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Cardiff Met researchers reveal liked music does not always improve performance


Researchers at Cardiff Metropolitan University have found that listening to lyrical music does not improve semantic processing which was tested in the form of reading comprehension

​Cardiff Met Lecturer and
Researcher Dr Nick Perham

Researchers fromCardiff School of Health Sciences led by Dr Nick Perham also found that listening to music they didn’t like was just as detrimental to participants’ performance as listening to their favourite music.

This latest research, titled ‘Does listening to preferred music improve reading comprehension performance?’ was based on the 15-year-old study showing that lyrical music is worse for reading comprehension performance than non-lyrical music.Dr Perham took these findings one step further to focus on whether participants listening to music they liked were more productive than those listening to music they disliked.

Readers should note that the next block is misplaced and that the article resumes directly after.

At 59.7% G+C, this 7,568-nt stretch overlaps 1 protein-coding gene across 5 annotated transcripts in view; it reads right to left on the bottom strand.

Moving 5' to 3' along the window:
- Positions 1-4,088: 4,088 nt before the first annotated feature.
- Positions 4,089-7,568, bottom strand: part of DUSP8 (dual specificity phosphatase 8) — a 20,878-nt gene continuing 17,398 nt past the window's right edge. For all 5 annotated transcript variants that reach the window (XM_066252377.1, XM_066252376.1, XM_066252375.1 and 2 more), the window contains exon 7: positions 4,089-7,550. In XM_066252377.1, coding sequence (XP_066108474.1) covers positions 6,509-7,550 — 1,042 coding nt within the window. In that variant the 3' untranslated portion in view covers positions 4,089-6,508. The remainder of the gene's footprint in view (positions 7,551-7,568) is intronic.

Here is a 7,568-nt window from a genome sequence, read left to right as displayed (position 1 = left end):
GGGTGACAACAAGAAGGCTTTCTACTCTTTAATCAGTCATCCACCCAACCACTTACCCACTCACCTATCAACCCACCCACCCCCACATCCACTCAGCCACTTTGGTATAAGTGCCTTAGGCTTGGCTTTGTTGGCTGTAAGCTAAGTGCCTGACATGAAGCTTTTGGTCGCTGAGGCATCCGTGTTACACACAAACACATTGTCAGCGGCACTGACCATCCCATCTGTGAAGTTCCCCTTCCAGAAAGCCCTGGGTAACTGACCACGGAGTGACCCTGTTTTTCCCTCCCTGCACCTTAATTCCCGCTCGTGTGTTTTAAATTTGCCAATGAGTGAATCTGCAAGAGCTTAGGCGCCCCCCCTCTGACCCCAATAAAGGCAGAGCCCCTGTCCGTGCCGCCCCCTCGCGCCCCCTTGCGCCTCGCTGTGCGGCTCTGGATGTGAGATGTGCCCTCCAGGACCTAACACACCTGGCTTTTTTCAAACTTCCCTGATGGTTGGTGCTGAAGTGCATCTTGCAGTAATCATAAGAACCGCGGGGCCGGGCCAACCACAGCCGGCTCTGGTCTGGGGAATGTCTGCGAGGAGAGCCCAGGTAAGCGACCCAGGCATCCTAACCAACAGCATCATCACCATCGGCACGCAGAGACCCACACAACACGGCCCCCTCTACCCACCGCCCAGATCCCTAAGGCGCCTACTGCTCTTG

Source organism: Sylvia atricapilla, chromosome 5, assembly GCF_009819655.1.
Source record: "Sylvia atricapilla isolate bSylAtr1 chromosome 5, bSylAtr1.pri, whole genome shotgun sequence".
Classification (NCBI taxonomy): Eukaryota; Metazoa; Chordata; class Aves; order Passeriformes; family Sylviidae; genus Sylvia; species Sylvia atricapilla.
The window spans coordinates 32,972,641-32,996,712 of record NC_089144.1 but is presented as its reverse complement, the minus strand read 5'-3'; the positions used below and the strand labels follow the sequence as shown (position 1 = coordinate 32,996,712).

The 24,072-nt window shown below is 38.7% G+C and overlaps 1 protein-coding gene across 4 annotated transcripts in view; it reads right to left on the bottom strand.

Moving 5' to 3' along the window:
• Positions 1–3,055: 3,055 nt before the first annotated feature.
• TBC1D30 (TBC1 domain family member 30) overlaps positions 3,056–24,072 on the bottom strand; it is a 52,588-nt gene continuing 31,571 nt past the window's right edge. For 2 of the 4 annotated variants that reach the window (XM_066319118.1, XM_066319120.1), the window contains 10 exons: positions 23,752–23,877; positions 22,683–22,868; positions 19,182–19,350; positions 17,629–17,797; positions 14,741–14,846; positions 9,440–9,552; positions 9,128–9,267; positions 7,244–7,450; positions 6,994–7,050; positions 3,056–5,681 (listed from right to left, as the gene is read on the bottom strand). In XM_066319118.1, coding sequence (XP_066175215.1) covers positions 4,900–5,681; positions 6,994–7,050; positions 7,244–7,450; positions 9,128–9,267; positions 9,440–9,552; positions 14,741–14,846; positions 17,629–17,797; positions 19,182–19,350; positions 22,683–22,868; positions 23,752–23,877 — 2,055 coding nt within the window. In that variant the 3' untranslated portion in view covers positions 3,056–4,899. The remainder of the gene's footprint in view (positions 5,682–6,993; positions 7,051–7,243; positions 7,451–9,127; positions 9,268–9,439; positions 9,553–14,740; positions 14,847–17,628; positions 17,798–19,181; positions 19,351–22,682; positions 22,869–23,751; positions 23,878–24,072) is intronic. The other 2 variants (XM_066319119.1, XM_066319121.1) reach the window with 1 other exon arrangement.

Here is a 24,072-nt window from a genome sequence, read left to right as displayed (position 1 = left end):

The researchers gave 30 students four, 70-line passages of text followed by six multiple choice questions on the text about the silent film industry, genetics and journalism while listening to lyrical music they liked (which participants provided), lyrical music they did not like (thrash metal by the band Death Angel, which the researchers provided), non-lyrical music or in a quiet, control condition.

Findings revealed that both lyrical pieces of music produced the poorest performance compared to the non-lyrical piece and quiet. The participants answered 60 per cent of questions right when they read in silence, about 50 per cent when they were listening to just music and 40 per cent to music with lyrics.

Dr Perham said: “Essentially we predicted the preference results, based on similar research we carried out four years ago which focused on the preference effect on short-term memory performance. This time the study focused on reading comprehension instead.

“To ensure that participants disliked the music, we didn’t include participants who liked thrash metal. Our results indicated that listening to music they liked or disliked (thrash metal) were both a lot worse than quiet. However, listening to non-lyrical music does not impair reading comprehension compared to quiet.”

The findings support the idea that when the task and the sound are processed semantically, there is a cost to reading comprehension performance which might suggest that non-lyrical music or quiet is better for homework or exam revision.